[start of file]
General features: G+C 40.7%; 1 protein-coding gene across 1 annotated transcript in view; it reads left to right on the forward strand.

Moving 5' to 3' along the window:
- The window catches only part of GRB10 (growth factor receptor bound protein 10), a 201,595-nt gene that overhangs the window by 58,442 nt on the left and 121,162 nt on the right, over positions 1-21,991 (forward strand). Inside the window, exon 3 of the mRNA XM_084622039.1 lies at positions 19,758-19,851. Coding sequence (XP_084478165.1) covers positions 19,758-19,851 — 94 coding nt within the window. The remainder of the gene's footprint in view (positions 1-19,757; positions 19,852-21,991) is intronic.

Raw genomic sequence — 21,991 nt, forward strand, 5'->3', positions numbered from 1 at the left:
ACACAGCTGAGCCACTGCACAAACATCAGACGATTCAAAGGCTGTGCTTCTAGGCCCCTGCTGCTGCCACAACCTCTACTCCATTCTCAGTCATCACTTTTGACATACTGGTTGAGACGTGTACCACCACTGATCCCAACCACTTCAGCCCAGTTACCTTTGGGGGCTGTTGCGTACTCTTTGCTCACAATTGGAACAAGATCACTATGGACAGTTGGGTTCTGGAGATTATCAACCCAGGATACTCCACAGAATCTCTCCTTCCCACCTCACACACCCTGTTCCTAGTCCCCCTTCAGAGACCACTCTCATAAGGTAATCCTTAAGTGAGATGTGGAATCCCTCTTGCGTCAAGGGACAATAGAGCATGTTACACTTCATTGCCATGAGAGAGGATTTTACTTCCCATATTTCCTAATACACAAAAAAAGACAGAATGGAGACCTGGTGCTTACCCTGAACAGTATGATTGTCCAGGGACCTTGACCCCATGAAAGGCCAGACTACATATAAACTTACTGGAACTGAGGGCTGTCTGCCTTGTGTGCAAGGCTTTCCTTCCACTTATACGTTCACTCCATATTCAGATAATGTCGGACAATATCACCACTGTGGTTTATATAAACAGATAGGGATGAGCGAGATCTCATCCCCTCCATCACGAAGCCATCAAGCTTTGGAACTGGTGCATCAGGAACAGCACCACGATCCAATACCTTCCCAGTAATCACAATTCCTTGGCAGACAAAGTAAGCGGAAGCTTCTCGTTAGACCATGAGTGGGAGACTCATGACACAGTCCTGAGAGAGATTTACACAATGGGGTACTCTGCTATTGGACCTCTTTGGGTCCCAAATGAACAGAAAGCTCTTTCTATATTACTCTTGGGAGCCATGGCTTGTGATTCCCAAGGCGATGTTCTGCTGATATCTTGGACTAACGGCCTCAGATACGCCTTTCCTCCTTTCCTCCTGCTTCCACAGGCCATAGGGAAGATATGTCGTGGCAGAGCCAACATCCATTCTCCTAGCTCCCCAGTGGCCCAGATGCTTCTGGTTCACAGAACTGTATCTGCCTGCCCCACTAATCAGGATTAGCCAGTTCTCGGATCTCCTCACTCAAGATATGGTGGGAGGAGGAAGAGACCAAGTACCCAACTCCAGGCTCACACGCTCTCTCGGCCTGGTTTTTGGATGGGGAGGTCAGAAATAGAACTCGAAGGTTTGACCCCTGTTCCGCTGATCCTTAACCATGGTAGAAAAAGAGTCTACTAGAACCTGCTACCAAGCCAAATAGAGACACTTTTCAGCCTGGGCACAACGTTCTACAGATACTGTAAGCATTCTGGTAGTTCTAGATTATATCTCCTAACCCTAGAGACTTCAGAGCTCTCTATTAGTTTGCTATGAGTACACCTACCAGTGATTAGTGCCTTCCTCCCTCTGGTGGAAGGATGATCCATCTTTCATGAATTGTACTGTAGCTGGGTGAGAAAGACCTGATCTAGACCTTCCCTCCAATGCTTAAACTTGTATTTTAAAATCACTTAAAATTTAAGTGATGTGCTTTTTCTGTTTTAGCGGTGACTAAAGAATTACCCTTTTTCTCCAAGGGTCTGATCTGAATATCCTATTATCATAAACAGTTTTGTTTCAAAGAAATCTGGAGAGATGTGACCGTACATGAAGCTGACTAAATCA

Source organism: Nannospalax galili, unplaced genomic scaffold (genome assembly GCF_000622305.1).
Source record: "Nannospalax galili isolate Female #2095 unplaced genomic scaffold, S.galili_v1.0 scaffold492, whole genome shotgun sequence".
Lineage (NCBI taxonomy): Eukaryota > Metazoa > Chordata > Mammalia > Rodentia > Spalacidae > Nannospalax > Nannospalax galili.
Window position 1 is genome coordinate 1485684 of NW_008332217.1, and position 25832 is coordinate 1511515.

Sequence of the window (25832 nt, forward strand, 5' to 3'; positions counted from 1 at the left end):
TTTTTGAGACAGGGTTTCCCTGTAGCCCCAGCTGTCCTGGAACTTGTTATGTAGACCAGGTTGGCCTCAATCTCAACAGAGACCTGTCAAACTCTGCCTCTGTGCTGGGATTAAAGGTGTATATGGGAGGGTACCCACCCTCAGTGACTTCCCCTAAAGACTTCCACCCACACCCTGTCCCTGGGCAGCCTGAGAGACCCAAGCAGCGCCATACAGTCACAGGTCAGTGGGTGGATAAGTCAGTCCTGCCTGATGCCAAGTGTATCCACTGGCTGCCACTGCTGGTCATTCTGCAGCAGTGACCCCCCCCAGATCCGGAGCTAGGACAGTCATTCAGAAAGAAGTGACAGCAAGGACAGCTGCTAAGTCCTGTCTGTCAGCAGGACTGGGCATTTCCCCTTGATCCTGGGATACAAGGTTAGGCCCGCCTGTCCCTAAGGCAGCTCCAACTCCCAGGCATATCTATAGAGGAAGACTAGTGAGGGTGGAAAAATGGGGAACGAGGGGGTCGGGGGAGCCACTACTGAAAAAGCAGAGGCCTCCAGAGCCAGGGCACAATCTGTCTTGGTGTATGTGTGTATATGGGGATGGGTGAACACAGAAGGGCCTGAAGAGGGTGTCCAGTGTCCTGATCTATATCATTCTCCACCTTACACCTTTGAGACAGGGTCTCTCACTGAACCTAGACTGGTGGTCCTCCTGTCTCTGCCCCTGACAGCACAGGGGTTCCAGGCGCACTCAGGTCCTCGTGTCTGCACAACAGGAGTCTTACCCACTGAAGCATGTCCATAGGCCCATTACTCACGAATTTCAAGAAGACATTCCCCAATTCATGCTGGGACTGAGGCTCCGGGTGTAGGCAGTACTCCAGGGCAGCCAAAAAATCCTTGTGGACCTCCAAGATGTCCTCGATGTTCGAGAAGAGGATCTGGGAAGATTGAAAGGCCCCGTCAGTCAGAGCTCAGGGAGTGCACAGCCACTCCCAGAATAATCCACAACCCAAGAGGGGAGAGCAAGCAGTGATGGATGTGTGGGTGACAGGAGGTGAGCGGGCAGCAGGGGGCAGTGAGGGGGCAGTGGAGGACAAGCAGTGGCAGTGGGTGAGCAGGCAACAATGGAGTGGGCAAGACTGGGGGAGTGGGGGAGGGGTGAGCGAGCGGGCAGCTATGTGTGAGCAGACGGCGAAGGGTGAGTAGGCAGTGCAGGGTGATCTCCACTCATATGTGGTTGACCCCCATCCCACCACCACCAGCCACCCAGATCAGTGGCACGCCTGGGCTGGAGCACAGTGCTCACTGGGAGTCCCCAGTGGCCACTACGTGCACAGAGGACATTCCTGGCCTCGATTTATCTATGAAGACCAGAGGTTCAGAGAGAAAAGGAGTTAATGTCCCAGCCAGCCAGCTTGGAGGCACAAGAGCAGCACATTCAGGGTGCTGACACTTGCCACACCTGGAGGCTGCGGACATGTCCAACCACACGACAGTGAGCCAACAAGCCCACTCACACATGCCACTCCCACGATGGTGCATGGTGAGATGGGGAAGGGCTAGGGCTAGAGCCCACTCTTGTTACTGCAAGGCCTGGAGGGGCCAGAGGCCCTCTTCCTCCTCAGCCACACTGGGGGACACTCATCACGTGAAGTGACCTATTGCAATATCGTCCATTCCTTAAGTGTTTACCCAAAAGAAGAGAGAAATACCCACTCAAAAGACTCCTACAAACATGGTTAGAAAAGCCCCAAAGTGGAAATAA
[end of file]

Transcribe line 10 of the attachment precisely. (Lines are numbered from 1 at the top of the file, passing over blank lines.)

Sequence of the window (25832 nt, forward strand, 5' to 3'; positions counted from 1 at the left end):